(19) David E. Smith, "A Question of Trust: Parliamentary Democracy and Canadian Society" (2004) 27 Canadian Parliamentary Review 24 at 24-27 (on more polemical Canadian electoral politics); Eric B61anger & Richard Nadeau, "Political Trust and the Vote in Multiparty Elections: The Canadian Case" (2005) 44 European Journal of Political Research 121 at 121-25 (on declining Canadian political trust); Margaret Levi & Laura Stoker, "Political Trust and Trustworthiness" (2000) 3 Annual Review of Political Science 475 at 481-83 (citing global declines). Analysts show how trust and trustworthiness interdepend, the latter in part a consequence of the self-fulfilling effects of the former. See John Braithwaite, "Institutionalizing Distrust, Enculturating Trust," in Valerie Braithwaite & Margaret Levi, eds., Trust and Governance (New York: Russell Sage Foundation, 1998) 343 at 344-47.
(20) See e.g. Commission of Inquiry into the Sponsorship Program & Advertising Activities, Restoring Accountability, vols. 1-4 (Ottawa: Public Works and Government Services Canada, 2006) [Restoring Accountability]; "Harper Promises 'New Era of Accountability'" CBC News (1 February 2006), online: CBC News <http://www.cbc.ca/story/canada/national/2006/02/01/harper-gomery-060201. html> ["New Era"]; David J. Mullan, Administrative Law (Toronto: Irwin Law, 2001), c. 23.C; Donald J. Savoie, Breaking the Bargain: Public Servants, Ministers and Parliament (Toronto: University of Toronto Press, 2003).
(21) See Part II, Section C.
(22) Lorne Sossin, "Boldly Going Where No Law has Gone Before: Call Centres, Intake Scripts, Database Fields, and Discretionary Justice in Social Assistance" (2005) 42 Osgoode Hall L.J. 363 at 402-03 [Sossin, "Boldly Going"].
(23) This term appears across several areas of administration and democratic regulation. See e.g. Bruce Ackerman, "The New Separation of Powers" (2000) 113 Harv. L. Rev. 633 at 640 (advocating the creation of a "democracy branch" for democratic regulation); Denis Galligan, Discretionary Powers: A Legal Study of Official Discretion (Oxford: Clarendon Press, 1986) at 20 (on judicial review of administrative power generally).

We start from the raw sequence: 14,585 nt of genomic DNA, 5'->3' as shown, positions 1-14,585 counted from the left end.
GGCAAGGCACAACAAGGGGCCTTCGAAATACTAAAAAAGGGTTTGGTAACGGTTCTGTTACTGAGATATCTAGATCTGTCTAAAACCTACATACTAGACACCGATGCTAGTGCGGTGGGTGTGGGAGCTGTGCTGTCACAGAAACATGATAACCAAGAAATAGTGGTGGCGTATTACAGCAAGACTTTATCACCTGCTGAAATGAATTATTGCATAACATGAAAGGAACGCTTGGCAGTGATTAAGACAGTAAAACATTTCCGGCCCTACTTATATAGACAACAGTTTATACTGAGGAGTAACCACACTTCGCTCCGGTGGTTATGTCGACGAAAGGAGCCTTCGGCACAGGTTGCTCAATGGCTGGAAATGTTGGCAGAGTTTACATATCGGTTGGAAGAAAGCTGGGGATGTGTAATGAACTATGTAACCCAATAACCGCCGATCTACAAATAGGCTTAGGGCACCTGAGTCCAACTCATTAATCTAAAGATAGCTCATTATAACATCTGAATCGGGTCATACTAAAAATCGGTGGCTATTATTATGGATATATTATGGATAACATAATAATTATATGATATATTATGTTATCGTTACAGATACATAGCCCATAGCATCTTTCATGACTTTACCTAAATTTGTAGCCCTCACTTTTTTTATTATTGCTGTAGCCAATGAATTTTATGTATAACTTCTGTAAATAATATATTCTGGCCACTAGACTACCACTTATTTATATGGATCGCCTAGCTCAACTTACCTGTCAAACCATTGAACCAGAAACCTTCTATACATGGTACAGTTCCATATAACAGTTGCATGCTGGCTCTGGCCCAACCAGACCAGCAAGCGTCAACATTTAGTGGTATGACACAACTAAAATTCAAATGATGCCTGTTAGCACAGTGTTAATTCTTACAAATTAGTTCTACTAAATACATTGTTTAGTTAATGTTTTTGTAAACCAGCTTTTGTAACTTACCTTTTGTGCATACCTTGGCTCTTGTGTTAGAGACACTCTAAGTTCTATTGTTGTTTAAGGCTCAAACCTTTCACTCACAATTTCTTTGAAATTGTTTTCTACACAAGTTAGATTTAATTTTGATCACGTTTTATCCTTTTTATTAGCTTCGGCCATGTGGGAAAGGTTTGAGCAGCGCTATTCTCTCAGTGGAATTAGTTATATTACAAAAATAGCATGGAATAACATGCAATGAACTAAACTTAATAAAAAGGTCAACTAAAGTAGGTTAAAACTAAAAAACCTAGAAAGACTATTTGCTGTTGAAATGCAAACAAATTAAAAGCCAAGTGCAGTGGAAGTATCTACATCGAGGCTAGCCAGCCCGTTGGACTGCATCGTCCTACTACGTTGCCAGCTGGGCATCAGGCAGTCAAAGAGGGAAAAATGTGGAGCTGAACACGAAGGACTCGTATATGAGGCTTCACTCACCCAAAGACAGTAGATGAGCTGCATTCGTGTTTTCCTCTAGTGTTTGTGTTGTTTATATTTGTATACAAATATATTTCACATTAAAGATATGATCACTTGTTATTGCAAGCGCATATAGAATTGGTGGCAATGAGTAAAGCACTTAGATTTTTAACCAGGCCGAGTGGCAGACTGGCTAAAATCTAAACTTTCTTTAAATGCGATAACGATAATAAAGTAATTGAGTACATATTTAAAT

(24) Elmendorf expresses surprise at a dearth of scholarship on this issue (supra note 12 at 1376).
(25) For the sake of simplicity, I will use "trust" and "trustworthiness" to stand in for several similar or related terms in the literature, such as "civility and moderation" and "social capital". See generally Hogg, supra note 11; Jason Mazzone, "The Social Capital Argument for Federalism" (2001) 11 S. Cal. Interdisciplinary L.J. 27 at 57-58; Putnam, supra note 7 at 19 ("social capital refers to connections among individuals--social networks and the norms of reciprocity and trustworthiness that arise from them"); Richard H. Pildes, "The Destruction of Social Capital Through Law" (1996) 144 U. Pa. L. Rev. 2055.
(26) Lawrence Lessig, "The Regulation of Social Meaning" (1995) 62 U. Chicago L. Rev. 943.
(27) Ibid. at 1015.
(28) See Lyons, supra note 10 at 458-59.
(29) Interview of Ritu Khullar, Federal Electoral Boundaries Commissioner (Alberta) (28 September 2006) [unpublished, on file with author]. See also Interview of Ron Landes, Federal Electoral Boundaries Commissioner (Nova Scotia) (24 July-12 September 2006) [unpublished, on file with author]; Interview of David Smith, Federal Electoral Boundaries Commissioner (Saskatchewan) (9 August 2007) [unpublished, on file with author]; Interviews of four Federal Electoral Boundaries Commissioners preferring anonymity (2006-07) [unpublished, on file with author].
(30) Khullar, ibid.
(31) See generally Michael E McDonald, "A Comparative Analysis of Redistricting Institutions in the United States, 2001-02" (2004) 4 State Politics and Policy Quarterly 371.
(33) See ibid.
(34) 42 U.S.C. [section] 1973c (2000) [VRA].
(35) Ibid., s. 5.
(36) See ibid.
(37) 28 C.F.R. [section] 51, App. (2007).
(38) Supra note 34, s. 2.
(39) See Pamela S. Karlan, "The Fire Next Time: Reapportionment After the 2000 Census" (1998) 50 Stan. L. Rev. 731 at 762 [Karlan, "Fire"].
(40) Baker v. Carr, 369 U.S. 186 (1962).
(41) Reynolds v. Sims, 377 U.S. 533 (1964).
(42) Beer v. United States, 425 U.S. 130 at 208ff. (1976).
(43) Shaw v. Reno, 509 U.S. 630 at 644 (1993).
(44) Georgia v. Ashcroft, 539 U.S. 461 at 480 (2003).
(45) U.S. Const. amend. XIV.
(46) See Issacharoff, "Gerrymandering," supra note 9 at 598, 600.
(47) Supra note 13.
(48) See Constitution Act, 1867 (U.K.), 30 & 31 Vict., c. 3, s. 8 (requiring a census of the population of Canada in 1871 and every ten years thereafter), s. 40 (setting out initial tidings at Confederation), s. 51 (requiring readjustment of House of Commons seat totals, and apportionment to the various provinces, following the decennial census; therefore implicitly mandating electoral map adjustment), s. 51A (requiring that every province have no fewer House of Commons seats than it has Senate seats), s. 52 (granting Parliament power to expand the total number of House of Commons seats), reprinted in R.S.C. 1985, App. II, No. 5.
(49) For a discussion of court decisions, see text accompanying note 143.
(50) See e.g. Louis Massicotte, Establishing the Rules of the Game: Election Laws in Democracies (Toronto: University of Toronto Press, 2004) at 97-98 (outlining customs such as joint selection of the chief electoral officer by all political parties).
(51) Canada Elections Act, S.C. 2000, c. 9, ss. 13-21 [CEA]. The CEA creates the offices of the Chief Electoral Officer and his or her staff (ibid.). Much of the remainder of the CEA details their responsibilities.
(52) EBRA, supra note 13, ss. 3-6, 14, 19-25.
(53) Ibid., ss. 24-25.
(54) See text accompanying notes 141-43.
(55)  2 S.C.R. 158, (sub nora. Reference re Electoral Boundaries Commission Act) 81 D.L.R. (4th) 16 [Carter cited to S.C.R.].